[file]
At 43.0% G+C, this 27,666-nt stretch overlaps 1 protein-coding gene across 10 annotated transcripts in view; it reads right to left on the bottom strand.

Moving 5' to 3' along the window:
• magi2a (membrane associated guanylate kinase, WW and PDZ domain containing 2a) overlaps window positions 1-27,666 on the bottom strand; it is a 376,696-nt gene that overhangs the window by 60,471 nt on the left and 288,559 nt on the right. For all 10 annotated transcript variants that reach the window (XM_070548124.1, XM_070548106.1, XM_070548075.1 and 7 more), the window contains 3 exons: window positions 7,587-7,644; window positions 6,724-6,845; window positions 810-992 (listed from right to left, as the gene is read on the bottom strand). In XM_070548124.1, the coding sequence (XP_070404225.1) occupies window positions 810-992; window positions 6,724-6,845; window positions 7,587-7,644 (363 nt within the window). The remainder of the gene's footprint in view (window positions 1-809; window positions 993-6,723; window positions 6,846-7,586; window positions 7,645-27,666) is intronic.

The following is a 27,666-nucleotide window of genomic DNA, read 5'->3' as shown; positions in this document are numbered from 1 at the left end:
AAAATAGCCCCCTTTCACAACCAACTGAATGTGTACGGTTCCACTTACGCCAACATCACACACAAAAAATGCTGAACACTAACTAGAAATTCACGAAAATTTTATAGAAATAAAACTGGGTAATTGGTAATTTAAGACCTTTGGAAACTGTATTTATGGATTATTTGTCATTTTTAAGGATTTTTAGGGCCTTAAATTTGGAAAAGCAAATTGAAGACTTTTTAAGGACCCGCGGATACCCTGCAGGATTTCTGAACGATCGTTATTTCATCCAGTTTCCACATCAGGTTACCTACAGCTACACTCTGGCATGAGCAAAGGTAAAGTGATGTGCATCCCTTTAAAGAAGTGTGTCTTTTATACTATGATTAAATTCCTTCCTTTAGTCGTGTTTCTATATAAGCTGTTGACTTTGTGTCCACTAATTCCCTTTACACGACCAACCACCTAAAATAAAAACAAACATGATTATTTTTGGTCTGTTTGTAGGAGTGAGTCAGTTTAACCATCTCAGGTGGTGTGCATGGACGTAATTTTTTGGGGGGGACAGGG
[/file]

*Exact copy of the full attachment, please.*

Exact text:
At 43.0% G+C, this 27,666-nt stretch overlaps 1 protein-coding gene across 10 annotated transcripts in view; it reads right to left on the bottom strand.

Moving 5' to 3' along the window:
• magi2a (membrane associated guanylate kinase, WW and PDZ domain containing 2a) overlaps window positions 1-27,666 on the bottom strand; it is a 376,696-nt gene that overhangs the window by 60,471 nt on the left and 288,559 nt on the right. For all 10 annotated transcript variants that reach the window (XM_070548124.1, XM_070548106.1, XM_070548075.1 and 7 more), the window contains 3 exons: window positions 7,587-7,644; window positions 6,724-6,845; window positions 810-992 (listed from right to left, as the gene is read on the bottom strand). In XM_070548124.1, the coding sequence (XP_070404225.1) occupies window positions 810-992; window positions 6,724-6,845; window positions 7,587-7,644 (363 nt within the window). The remainder of the gene's footprint in view (window positions 1-809; window positions 993-6,723; window positions 6,846-7,586; window positions 7,645-27,666) is intronic.

The following is a 27,666-nucleotide window of genomic DNA, read 5'->3' as shown; positions in this document are numbered from 1 at the left end:
AAAATAGCCCCCTTTCACAACCAACTGAATGTGTACGGTTCCACTTACGCCAACATCACACACAAAAAATGCTGAACACTAACTAGAAATTCACGAAAATTTTATAGAAATAAAACTGGGTAATTGGTAATTTAAGACCTTTGGAAACTGTATTTATGGATTATTTGTCATTTTTAAGGATTTTTAGGGCCTTAAATTTGGAAAAGCAAATTGAAGACTTTTTAAGGACCCGCGGATACCCTGCAGGATTTCTGAACGATCGTTATTTCATCCAGTTTCCACATCAGGTTACCTACAGCTACACTCTGGCATGAGCAAAGGTAAAGTGATGTGCATCCCTTTAAAGAAGTGTGTCTTTTATACTATGATTAAATTCCTTCCTTTAGTCGTGTTTCTATATAAGCTGTTGACTTTGTGTCCACTAATTCCCTTTACACGACCAACCACCTAAAATAAAAACAAACATGATTATTTTTGGTCTGTTTGTAGGAGTGAGTCAGTTTAACCATCTCAGGTGGTGTGCATGGACGTAATTTTTTGGGGGGGACAGGG